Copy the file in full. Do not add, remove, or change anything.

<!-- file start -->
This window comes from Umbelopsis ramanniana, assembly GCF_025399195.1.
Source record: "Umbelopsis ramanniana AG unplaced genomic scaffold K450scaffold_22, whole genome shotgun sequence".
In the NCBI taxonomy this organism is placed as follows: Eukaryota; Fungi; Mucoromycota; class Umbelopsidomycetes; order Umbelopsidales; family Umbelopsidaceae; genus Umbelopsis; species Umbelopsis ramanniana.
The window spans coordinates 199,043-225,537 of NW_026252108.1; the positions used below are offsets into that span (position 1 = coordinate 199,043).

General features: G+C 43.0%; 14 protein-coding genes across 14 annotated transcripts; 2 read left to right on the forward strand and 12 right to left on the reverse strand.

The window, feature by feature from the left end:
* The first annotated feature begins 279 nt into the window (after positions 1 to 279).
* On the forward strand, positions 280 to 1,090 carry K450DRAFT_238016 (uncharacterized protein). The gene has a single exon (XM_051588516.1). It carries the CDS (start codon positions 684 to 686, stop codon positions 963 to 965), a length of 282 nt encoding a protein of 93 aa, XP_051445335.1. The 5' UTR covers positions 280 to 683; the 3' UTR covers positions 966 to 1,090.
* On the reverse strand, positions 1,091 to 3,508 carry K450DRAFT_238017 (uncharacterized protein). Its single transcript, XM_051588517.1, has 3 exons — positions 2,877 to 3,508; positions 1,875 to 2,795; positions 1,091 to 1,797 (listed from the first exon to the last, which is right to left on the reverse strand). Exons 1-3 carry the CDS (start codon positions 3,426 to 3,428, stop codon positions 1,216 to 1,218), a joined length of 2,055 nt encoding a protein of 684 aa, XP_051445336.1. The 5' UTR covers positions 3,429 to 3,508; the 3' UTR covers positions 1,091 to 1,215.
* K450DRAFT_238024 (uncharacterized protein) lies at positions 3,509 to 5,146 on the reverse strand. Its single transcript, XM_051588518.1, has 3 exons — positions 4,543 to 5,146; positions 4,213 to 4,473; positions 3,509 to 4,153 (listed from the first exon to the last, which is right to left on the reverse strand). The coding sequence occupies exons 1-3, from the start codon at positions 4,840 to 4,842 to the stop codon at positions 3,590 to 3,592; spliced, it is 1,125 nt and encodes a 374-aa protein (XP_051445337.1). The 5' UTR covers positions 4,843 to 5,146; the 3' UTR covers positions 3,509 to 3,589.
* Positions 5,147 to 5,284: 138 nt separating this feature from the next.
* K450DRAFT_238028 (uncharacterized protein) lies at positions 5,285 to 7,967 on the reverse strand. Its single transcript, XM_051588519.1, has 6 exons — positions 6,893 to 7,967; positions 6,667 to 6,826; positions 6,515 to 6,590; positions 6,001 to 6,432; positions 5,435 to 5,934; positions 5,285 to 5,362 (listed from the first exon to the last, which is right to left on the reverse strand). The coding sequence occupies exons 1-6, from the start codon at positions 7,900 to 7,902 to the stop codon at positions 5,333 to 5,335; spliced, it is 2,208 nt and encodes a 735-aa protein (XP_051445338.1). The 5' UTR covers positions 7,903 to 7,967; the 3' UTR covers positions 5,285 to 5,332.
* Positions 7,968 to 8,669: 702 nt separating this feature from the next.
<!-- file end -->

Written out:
This window comes from Umbelopsis ramanniana, assembly GCF_025399195.1.
Source record: "Umbelopsis ramanniana AG unplaced genomic scaffold K450scaffold_22, whole genome shotgun sequence".
In the NCBI taxonomy this organism is placed as follows: Eukaryota; Fungi; Mucoromycota; class Umbelopsidomycetes; order Umbelopsidales; family Umbelopsidaceae; genus Umbelopsis; species Umbelopsis ramanniana.
The window spans coordinates 199,043-225,537 of NW_026252108.1; the positions used below are offsets into that span (position 1 = coordinate 199,043).

General features: G+C 43.0%; 14 protein-coding genes across 14 annotated transcripts; 2 read left to right on the forward strand and 12 right to left on the reverse strand.

The window, feature by feature from the left end:
* The first annotated feature begins 279 nt into the window (after positions 1 to 279).
* On the forward strand, positions 280 to 1,090 carry K450DRAFT_238016 (uncharacterized protein). The gene has a single exon (XM_051588516.1). It carries the CDS (start codon positions 684 to 686, stop codon positions 963 to 965), a length of 282 nt encoding a protein of 93 aa, XP_051445335.1. The 5' UTR covers positions 280 to 683; the 3' UTR covers positions 966 to 1,090.
* On the reverse strand, positions 1,091 to 3,508 carry K450DRAFT_238017 (uncharacterized protein). Its single transcript, XM_051588517.1, has 3 exons — positions 2,877 to 3,508; positions 1,875 to 2,795; positions 1,091 to 1,797 (listed from the first exon to the last, which is right to left on the reverse strand). Exons 1-3 carry the CDS (start codon positions 3,426 to 3,428, stop codon positions 1,216 to 1,218), a joined length of 2,055 nt encoding a protein of 684 aa, XP_051445336.1. The 5' UTR covers positions 3,429 to 3,508; the 3' UTR covers positions 1,091 to 1,215.
* K450DRAFT_238024 (uncharacterized protein) lies at positions 3,509 to 5,146 on the reverse strand. Its single transcript, XM_051588518.1, has 3 exons — positions 4,543 to 5,146; positions 4,213 to 4,473; positions 3,509 to 4,153 (listed from the first exon to the last, which is right to left on the reverse strand). The coding sequence occupies exons 1-3, from the start codon at positions 4,840 to 4,842 to the stop codon at positions 3,590 to 3,592; spliced, it is 1,125 nt and encodes a 374-aa protein (XP_051445337.1). The 5' UTR covers positions 4,843 to 5,146; the 3' UTR covers positions 3,509 to 3,589.
* Positions 5,147 to 5,284: 138 nt separating this feature from the next.
* K450DRAFT_238028 (uncharacterized protein) lies at positions 5,285 to 7,967 on the reverse strand. Its single transcript, XM_051588519.1, has 6 exons — positions 6,893 to 7,967; positions 6,667 to 6,826; positions 6,515 to 6,590; positions 6,001 to 6,432; positions 5,435 to 5,934; positions 5,285 to 5,362 (listed from the first exon to the last, which is right to left on the reverse strand). The coding sequence occupies exons 1-6, from the start codon at positions 7,900 to 7,902 to the stop codon at positions 5,333 to 5,335; spliced, it is 2,208 nt and encodes a 735-aa protein (XP_051445338.1). The 5' UTR covers positions 7,903 to 7,967; the 3' UTR covers positions 5,285 to 5,332.
* Positions 7,968 to 8,669: 702 nt separating this feature from the next.